The shutter release is just behind the front control dial and follows the usual convention of a half press to activate the metering and auto focus and releasing the shutter with a full press. There are also buttons on the back of the camera which operates the AutoFocus (AF) and can lock the exposure (AEL) when required. At the bottom of the camera base is a switch which can turn off the eye start function if it’s not required.
On the top panel of the camera, next to the shutter release is a large ‘auto everything’ button, which was also fitted on the 700si and which seems a bit superfluous on a camera of this class, particularly when there are set up memory slots available.
Also on the top panel, but on the other side from the shutter release are buttons to set the exposure mode and scene modes and the three way selection switch for setting the user memory slots. The 700si has one memory slot but the 800si goes further and has 3 which I’ll cover in a bit.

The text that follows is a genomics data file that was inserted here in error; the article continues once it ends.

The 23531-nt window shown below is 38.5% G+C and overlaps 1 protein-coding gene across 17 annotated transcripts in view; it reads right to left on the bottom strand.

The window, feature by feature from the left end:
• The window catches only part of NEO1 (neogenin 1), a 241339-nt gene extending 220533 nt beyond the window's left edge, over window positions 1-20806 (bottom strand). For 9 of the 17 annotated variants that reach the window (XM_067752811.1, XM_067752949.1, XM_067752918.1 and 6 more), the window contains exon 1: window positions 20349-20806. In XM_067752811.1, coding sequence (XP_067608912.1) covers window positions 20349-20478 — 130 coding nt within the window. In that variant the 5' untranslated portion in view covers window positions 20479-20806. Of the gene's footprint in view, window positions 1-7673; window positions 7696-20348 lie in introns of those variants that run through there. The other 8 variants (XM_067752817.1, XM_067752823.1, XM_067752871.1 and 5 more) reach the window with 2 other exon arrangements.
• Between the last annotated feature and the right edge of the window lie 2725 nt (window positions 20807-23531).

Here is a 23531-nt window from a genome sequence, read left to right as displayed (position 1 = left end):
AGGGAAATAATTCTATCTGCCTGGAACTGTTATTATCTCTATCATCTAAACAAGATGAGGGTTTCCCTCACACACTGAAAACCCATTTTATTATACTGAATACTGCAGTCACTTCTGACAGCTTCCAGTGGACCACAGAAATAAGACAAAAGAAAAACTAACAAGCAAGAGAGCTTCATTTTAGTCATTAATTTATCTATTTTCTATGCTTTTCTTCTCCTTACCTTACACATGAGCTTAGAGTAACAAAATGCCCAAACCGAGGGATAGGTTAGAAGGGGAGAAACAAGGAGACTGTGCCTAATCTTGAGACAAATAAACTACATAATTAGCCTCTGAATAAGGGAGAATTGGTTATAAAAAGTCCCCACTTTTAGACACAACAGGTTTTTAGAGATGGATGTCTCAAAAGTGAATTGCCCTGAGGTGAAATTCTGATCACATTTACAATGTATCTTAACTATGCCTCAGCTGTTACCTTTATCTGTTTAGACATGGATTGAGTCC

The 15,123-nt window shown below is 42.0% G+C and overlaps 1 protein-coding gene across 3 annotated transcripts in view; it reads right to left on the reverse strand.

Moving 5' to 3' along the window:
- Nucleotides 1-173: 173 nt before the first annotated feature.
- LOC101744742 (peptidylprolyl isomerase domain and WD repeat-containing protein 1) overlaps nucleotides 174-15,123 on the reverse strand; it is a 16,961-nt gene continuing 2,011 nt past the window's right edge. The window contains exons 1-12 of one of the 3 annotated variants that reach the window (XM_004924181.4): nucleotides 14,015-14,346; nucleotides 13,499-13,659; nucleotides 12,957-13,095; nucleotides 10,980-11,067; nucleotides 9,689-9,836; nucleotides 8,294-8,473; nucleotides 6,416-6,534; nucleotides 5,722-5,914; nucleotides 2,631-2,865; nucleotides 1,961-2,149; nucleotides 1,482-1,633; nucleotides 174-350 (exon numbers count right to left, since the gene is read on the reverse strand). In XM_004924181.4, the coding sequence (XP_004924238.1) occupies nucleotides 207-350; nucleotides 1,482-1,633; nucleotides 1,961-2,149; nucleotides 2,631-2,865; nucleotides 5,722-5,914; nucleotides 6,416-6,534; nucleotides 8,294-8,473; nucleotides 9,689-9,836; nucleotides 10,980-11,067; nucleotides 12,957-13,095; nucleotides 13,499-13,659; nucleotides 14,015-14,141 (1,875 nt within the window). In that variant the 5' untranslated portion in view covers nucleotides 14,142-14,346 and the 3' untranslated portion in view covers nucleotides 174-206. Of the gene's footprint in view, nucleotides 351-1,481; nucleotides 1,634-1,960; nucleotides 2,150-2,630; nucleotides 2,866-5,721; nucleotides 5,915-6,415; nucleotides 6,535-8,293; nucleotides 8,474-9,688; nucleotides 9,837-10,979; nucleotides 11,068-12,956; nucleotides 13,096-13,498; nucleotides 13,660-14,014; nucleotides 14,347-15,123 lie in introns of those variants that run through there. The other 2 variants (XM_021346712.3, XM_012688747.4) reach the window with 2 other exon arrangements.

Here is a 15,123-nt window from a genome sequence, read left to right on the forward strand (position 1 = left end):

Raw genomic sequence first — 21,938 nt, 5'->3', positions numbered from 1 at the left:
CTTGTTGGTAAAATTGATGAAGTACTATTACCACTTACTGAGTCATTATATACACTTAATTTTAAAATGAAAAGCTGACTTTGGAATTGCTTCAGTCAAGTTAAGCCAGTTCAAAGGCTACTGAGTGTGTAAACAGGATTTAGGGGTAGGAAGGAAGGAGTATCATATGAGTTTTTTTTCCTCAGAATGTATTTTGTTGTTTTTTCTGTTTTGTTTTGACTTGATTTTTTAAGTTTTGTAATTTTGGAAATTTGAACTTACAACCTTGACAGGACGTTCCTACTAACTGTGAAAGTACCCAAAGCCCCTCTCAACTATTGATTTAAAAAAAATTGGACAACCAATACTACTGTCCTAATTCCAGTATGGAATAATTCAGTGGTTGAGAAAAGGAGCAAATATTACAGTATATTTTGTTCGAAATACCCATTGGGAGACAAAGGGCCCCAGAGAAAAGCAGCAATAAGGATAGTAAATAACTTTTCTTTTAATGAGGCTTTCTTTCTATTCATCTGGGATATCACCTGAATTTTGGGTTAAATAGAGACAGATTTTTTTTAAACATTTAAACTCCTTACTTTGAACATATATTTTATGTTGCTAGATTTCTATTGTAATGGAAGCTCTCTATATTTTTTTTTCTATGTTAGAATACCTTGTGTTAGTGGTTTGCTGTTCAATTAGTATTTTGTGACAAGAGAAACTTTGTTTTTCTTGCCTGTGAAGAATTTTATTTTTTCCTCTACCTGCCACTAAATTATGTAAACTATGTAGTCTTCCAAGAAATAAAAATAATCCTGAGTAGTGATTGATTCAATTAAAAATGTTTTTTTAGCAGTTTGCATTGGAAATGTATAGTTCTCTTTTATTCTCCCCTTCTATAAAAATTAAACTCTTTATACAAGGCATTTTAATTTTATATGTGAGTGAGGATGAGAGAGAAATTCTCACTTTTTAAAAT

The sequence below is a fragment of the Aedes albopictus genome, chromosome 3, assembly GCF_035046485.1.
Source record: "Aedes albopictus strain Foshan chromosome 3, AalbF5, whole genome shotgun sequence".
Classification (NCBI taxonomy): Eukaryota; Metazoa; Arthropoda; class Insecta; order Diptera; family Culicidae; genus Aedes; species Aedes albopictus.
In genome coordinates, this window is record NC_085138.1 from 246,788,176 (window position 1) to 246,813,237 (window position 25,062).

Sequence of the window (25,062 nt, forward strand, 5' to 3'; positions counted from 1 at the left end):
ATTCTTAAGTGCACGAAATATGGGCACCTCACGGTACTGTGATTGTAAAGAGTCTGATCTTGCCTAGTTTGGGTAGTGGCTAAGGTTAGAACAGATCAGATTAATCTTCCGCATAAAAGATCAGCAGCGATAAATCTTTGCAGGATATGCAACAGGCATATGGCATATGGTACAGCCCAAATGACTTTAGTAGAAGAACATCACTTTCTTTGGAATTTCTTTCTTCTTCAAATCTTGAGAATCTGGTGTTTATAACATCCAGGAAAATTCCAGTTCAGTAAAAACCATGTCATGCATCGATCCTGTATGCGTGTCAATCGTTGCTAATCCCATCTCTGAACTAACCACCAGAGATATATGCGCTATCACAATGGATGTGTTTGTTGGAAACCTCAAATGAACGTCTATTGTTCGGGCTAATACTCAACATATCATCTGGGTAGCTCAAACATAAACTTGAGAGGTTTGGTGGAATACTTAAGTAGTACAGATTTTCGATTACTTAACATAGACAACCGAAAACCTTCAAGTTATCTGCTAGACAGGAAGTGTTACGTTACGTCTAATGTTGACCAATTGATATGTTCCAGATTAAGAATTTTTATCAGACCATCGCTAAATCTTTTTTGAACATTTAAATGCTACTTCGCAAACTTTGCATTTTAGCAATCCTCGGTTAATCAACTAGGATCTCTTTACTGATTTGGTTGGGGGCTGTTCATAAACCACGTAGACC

On the lens mount are further buttons for exposure compensation and flash power adjustment, along with buttons to select auto or manual focus and depth of field preview.
The controls above are, as I said, the normal controls for everyday usage, but the 800si has an additional range of controls hidden behind a panel on the side of the camera. This is the panel which housed the card slot in the 700si model, but on the 800si it is just a door which opens and has a series of additional function buttons on. These buttons control the drive modes, metering modes, ISO for non DX film (or for override), custom functions, autofocus operation and the data storage functions.
User Memory slots